New Delhi -°C
Today in New Delhi, India

Jan 19, 2020-Sunday



Select city

Metro cities - Delhi, Mumbai, Chennai, Kolkata

Other cities - Noida, Gurgaon, Bengaluru, Hyderabad, Bhopal , Chandigarh , Dehradun, Indore, Jaipur, Lucknow, Patna, Ranchi

Sunday, Jan 19, 2020
Home / Education / Bengaluru is India’s best city for students, a survey has found. Here’s why

Bengaluru is India’s best city for students, a survey has found. Here’s why

A QS global ranking says Bengaluru is safe and welcoming, offers affordable tuition and housing, a bunch of good institutes, and job and internship prospects.

education Updated: Aug 21, 2019 17:10 IST
Vanessa Viegas
Vanessa Viegas
Hindustan Times

Which are India’s best cities for students? According to the Quacquarelli Symonds (QS) Best Student Cities 2019 survey, released by the London-based higher education think tank earlier this month, Bengaluru is one of only two Indian cities in the Top 100 (the other is Mumbai, but more on that later).

Bengaluru zoomed onto the list, for the first time ever, in 81st position, as a city with good educational institutes, relatively low tuition, a place where you can also get a hearty meal for as little as Rs 150, affordable public transport, and where housing is freely available in a range of price slabs, the report found.

Mumbai came in at #85 (up from #99 in last year’s rankings), Delhi at #113 (down from #107), and Chennai at #115 (up from #117).

Factors affecting the rankings for these cities could include the high cut-off rates and high cost of living in Mumbai, as well as the relatively small number of good colleges. Safety remained a major concern in Delhi; and diversity on campus, in Chennai.

“Bengaluru would appear to have sidestepped all of these drawbacks, plus it has the allure of the tech industries and start-up culture, not to mention a happening social scene and good weather,” says Kimberly Dixit, CEO and co-founder of overseas higher-education consultancy, The Red Pen. “There’s also the greenery and open spaces of Bengaluru, a cosmopolitan population even off-campus, and a good nightlife.”

Globally, London topped the list for a second consecutive year, followed by Tokyo and Melbourne in the second and third positions.

In the QS annual rankings, cities are ranked on diverse indicators grouped into six key categories — student mix, desirability, employer activity, affordability, university rankings and student view (which is a QS survey of students and recent graduates from around the world).

As per the 2019 International Student Survey by QS, which is a precursor to the best student cities rankings, it was found that 81% of respondents looked for a city that was safe and welcoming to international students, with cost of living coming a close second in terms of parameters prioritised.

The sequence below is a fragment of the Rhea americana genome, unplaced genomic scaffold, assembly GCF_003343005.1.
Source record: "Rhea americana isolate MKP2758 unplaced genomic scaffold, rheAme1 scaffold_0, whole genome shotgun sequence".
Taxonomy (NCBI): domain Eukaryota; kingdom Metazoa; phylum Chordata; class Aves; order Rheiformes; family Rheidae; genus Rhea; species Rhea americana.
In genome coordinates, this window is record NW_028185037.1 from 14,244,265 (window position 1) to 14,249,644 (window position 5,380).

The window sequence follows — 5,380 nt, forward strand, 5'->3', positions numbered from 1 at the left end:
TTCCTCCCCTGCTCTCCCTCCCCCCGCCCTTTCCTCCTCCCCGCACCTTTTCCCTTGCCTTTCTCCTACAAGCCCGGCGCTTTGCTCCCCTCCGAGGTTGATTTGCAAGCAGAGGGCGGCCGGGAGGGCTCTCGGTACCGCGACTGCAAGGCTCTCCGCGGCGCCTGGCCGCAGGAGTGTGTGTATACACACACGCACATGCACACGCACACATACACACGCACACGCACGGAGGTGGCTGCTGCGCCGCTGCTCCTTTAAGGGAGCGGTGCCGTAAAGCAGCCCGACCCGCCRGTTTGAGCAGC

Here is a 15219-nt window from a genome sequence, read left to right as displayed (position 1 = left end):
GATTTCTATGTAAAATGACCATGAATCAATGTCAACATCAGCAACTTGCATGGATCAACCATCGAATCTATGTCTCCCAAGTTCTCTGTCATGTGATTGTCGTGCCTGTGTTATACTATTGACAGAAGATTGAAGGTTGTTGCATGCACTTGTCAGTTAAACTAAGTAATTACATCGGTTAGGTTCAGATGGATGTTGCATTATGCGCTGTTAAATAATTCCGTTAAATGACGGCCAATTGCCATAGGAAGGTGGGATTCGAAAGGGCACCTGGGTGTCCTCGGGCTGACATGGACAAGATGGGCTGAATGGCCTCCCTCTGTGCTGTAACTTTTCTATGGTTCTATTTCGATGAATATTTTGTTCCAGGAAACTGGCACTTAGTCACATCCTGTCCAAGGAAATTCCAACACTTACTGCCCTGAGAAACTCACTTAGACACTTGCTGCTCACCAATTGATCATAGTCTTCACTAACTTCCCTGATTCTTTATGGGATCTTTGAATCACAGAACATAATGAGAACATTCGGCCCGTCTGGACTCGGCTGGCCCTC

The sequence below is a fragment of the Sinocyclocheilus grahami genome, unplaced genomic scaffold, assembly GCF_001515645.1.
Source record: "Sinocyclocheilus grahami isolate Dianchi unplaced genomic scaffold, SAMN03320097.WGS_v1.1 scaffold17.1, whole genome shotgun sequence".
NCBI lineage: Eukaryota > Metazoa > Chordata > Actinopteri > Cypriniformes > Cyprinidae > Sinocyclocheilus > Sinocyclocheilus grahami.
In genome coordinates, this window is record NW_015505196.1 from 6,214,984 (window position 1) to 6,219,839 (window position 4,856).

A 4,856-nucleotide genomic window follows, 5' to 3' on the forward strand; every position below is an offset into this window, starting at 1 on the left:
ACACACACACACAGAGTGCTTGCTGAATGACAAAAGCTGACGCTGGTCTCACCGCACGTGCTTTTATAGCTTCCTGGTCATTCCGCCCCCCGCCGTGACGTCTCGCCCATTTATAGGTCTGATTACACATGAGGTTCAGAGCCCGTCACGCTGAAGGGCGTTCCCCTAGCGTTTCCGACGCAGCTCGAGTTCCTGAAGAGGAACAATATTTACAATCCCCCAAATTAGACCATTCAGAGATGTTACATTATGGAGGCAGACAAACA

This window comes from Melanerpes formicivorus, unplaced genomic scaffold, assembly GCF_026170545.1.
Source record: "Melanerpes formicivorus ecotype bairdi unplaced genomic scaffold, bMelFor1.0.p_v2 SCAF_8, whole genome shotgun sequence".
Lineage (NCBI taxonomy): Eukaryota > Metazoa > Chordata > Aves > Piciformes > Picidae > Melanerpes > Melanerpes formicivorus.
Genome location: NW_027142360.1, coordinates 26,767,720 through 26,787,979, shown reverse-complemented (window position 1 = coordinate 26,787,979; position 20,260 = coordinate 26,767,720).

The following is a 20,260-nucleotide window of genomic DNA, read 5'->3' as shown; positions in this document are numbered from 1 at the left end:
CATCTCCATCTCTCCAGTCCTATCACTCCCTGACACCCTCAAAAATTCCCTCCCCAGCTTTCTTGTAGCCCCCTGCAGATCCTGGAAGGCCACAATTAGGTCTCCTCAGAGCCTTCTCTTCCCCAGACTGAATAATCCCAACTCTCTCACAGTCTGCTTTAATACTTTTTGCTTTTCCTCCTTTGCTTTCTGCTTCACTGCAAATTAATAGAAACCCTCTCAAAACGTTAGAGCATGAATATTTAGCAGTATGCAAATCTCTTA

“A strongest suit of Bangalore is its perception as India’s Silicon Valley,” says Prateek Raj, a professor in strategy at the Indian Institute of Management – Bangalore (IIM-B). It’s strong research institutions help too — the Indian Space Research Organisation (ISRO) and Indian Institute of Science (IISc) are based here, and the city is home to sought-after branches of renowned institutions such as National Law School (NLS), National Institute of Fashion Technology (NIFT) and the IIM.

“Add to that, several job opportunities and internship prospects including at world-renowned companies such as Accenture, Wipro, TCS, IBM and Oracle,” says education counsellor Karan Gupta.

“While other cities may have one or more of these characteristics, no city offers all the above as a package, in the way Bengaluru does,” adds Raj of IIM-B.

Mehreen Mandary, 25, an Indonesian pursuing an MSc in psychology at the Acharya Institute of Graduate Studies in Bengaluru, says there’s no other place in India where she feels so at-home. “I’ve lived in Mumbai and Delhi, where I have sometimes been charged extra money or treated differently because of my accent,” she says. “I’ve never been treated as a foreigner in Bengaluru. And it’s far less polluted and feels safer than Mumbai and Delhi. People don’t stare, you never feel uncomfortable.”

What will it take for us to exit the 80s and move further up the rankings? “We need more research and development funding in our universities,” says Raj. Such a push, which is a low-hanging fruit, can put India and its cities on the research map, and create global young scientific leaders too.

“But to do such a thing we need a vision that looks at cities and universities in a different manner: as innovative and entrepreneurial hubs. Cities like London and Boston offer good templates in this regard.”